Pharmacists in Alaska this week are celebrating the passage of a bill making changes to prescription drug benefits and how businesses are reimbursed for that medication. The legislation was opposed by health insurers and the companies they hire to oversee pharmacy drug sales.
It’s another busy morning at Petersburg Rexall Drug Store as pharmacist Cate Kowalski and two employees answer phones and fill prescriptions. It’s the day after the passage of House Bill 240 in the Senate and Kowalski says she’s elated after trying with other pharmacists to get it passed for about a decade. The change that impacts her business the most will give the state the authority to decide appeals on the reimbursement that pharmacies receive for medication.
“I mean we’ve been getting squeezed and squeezed for years,” Kowalski said. “And even to the point where it’s not covering the cost of what we pay for these drugs. And so when you try to appeal them we had no recourse. We would send things in. They would say, ‘Oh yes this is how you do it,’ but we would never get anything back.”
Insurance providers hire companies called Pharmacy Benefit Managers for this medication reimbursement and other oversight of the benefit. Those PBMs, as they’re called, have had the authority to negotiate drug prices between insurers and pharmacies and decide appeals. House Bill 240 creates a more transparent appeal process for pharmacies disputing reimbursement. It also gives the state’s Division of Insurance final say in disputes.
Cindy Laubacher of Express Scripts, a national Pharmacy Benefit Management company headquartered in St. Louis, testified before the Senate Finance Committee April 20th. She outlined multiple problems she saw in the legislation. She also told the committee it was a huge concern to turn over appeal authority to the state.
“We have appeals processes,” Laubacher told the committee. “We are happy to sit down and talk about creating an appeals process in statute that makes sense, that is fair for everyone but we would say that handing the state the authority to make, taking that authority away from our clients and giving it to the state to make reimbursement decisions is hugely problematic for us and for our clients.”
Laubacher explained her company was not trying to put community pharmacies out of business. But small independent businesses say they are being forced to close.
Alaska Pharmacists Association legislative co-chairman Barry Christensen of Ketchikan told the committee the group has seen a 25 percent decrease in independently-owned community pharmacies. He said he thought PBMs played a big role in those closures. That association supported the legislation, as did the state’s Board of Pharmacy.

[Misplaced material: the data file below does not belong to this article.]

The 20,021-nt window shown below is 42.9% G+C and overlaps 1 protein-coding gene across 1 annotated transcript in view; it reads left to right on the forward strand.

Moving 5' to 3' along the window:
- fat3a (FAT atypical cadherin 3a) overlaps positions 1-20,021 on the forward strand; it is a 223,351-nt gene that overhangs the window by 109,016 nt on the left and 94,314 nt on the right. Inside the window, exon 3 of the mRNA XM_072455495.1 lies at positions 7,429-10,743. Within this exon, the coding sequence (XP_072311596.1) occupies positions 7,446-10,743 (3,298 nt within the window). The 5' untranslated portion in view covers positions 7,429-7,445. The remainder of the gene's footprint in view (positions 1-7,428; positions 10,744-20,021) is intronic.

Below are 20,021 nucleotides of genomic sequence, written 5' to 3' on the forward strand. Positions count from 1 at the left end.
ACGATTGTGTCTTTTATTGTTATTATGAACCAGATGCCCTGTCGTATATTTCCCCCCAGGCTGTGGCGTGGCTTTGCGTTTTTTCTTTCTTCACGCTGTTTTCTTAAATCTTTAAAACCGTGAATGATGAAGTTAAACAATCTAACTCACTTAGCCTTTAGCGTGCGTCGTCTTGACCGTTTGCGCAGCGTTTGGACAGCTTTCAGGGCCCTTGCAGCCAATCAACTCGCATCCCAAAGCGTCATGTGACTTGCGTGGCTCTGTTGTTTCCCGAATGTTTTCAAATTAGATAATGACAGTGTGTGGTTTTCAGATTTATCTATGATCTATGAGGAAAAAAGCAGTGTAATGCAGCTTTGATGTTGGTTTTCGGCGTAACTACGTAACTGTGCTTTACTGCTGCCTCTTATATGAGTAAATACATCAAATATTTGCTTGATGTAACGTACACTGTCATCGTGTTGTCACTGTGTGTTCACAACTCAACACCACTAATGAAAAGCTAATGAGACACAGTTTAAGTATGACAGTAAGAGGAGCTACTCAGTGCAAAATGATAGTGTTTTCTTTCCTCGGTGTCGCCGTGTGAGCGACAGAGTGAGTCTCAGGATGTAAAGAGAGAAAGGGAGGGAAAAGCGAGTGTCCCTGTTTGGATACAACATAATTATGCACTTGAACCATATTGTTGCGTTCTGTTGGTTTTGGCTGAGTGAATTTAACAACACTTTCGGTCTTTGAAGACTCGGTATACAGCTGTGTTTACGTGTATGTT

Legislators were convinced to make changes in the pricing practices.
On the Senate floor, Anchorage Republican Cathy Giessel gave the example of Tamiflu, used to treat influenza.
“Wholesale distributors in this example, last year, was selling Tamiflu for about $58 for a prescription,” Giessel said. “But the PBMs were reimbursing the pharmacy $20 for that prescription. So every time a pharmacy dispensed Tamiflu they were losing $38 dollars. There’s not many businesses that can stay in business with that kind of loss Mr. president.”
Supporters of the bill say PBMs have prohibited pharmacies from mailing prescription medication to rural parts of the state. Backers also say they’ve not allowed a pharmacist to tell a customer if there’s a less expensive option for medication if a customer opts to pay out of pocket. The legislation prohibits the mailing restriction and the so called “gag rule” for cheaper options in contracts between PBMs and pharmacies. It also seeks to create more reasonable procedures for PBMs auditing pharmacies and it requires PBMs to register with the state.
The bill was opposed by the trade association, America’s Health Insurance Plans. That organization wrote that it will increase the cost of medication. Insurance companies say PBMs help prevent fraud and keep medication costs down. Health insurer Aetna opposed it.
The bill was sponsored by Fairbanks Democrat David Guttenberg and had legislators signing on as sponsors from both sides of the aisle. The bill passed the House unanimously in April and the Senate earlier this month and goes next to the governor for his signature.
(Petersburg Rexall Drug is an underwriter of KFSK in Petersburg where this story was produced.)